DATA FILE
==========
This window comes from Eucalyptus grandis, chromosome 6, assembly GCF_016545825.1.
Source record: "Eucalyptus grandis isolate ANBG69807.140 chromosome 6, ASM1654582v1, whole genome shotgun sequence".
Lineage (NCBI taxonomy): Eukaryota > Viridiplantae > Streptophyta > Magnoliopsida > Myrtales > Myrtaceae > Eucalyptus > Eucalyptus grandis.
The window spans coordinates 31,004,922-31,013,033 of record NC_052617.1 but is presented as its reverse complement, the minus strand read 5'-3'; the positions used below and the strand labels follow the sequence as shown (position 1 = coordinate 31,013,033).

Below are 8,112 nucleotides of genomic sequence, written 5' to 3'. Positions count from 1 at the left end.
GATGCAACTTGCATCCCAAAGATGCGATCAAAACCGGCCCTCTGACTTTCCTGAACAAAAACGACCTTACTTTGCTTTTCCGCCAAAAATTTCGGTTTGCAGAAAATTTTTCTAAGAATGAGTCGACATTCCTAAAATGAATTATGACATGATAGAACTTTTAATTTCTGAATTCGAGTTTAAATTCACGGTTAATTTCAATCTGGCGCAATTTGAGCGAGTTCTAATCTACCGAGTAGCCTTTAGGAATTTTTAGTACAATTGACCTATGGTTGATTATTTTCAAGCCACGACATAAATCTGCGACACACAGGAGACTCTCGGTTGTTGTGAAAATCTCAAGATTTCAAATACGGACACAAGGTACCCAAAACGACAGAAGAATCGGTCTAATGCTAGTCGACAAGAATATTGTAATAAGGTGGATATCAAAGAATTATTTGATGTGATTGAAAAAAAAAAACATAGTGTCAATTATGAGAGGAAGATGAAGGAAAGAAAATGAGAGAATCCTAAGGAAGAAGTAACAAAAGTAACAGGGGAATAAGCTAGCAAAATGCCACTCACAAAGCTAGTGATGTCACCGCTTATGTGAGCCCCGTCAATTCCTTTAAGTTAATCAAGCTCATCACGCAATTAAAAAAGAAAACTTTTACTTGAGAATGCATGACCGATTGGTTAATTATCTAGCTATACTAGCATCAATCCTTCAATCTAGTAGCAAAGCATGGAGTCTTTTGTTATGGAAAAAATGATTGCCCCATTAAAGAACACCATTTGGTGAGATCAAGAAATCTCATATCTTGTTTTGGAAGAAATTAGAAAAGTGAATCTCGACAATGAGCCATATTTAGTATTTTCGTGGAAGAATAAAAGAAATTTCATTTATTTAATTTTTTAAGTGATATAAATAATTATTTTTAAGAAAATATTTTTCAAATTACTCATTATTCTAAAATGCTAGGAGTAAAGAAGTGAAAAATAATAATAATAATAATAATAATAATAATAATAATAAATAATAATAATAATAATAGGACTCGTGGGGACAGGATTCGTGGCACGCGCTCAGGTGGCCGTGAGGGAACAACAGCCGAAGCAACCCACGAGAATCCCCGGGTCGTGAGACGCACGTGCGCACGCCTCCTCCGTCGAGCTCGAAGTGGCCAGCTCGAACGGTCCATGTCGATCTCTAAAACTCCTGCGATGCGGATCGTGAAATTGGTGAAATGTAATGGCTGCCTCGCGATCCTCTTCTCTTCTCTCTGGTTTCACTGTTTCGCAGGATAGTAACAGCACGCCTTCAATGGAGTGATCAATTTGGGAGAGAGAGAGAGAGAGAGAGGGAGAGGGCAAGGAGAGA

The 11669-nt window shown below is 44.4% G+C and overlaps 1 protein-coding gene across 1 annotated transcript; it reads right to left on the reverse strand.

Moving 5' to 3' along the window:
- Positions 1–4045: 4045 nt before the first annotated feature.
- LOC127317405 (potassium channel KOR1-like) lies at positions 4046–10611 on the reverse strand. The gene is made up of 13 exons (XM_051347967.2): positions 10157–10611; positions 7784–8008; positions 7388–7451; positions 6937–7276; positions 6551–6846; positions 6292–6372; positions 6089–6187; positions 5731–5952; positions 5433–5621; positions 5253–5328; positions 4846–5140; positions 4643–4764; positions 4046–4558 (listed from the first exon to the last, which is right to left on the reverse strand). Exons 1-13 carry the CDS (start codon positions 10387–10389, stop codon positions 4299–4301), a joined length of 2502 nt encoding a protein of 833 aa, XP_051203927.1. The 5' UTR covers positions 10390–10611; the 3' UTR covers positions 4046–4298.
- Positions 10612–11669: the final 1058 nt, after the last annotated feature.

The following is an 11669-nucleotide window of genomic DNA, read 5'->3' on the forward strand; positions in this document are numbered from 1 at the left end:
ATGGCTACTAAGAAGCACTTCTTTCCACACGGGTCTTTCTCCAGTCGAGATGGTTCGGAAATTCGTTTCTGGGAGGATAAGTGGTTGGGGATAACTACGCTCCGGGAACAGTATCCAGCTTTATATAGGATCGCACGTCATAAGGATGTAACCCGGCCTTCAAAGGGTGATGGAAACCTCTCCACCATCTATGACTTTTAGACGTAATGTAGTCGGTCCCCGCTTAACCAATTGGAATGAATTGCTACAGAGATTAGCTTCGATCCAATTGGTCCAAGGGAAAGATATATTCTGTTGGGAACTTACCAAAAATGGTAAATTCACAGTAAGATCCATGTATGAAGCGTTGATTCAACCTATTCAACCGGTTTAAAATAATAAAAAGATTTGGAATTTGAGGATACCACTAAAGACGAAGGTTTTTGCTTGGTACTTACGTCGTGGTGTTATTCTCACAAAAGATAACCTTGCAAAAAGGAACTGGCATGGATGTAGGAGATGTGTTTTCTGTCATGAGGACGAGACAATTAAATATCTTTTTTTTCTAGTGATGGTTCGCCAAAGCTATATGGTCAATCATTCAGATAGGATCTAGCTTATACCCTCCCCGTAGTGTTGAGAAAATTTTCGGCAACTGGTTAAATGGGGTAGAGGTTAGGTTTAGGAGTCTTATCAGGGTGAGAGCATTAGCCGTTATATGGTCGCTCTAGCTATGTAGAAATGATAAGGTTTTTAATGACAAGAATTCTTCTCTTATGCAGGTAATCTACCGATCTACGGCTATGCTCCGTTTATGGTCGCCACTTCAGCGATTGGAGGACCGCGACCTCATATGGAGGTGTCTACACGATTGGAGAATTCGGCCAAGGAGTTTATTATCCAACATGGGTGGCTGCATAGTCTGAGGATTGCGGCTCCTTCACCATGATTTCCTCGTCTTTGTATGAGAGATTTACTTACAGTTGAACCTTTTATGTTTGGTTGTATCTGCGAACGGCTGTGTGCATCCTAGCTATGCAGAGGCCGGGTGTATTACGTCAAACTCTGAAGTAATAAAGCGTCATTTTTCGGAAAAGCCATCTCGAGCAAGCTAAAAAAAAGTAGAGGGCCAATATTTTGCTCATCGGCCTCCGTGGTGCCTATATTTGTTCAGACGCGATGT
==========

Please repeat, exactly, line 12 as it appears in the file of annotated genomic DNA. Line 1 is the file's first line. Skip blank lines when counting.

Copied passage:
The following is an 11669-nucleotide window of genomic DNA, read 5'->3' on the forward strand; positions in this document are numbered from 1 at the left end: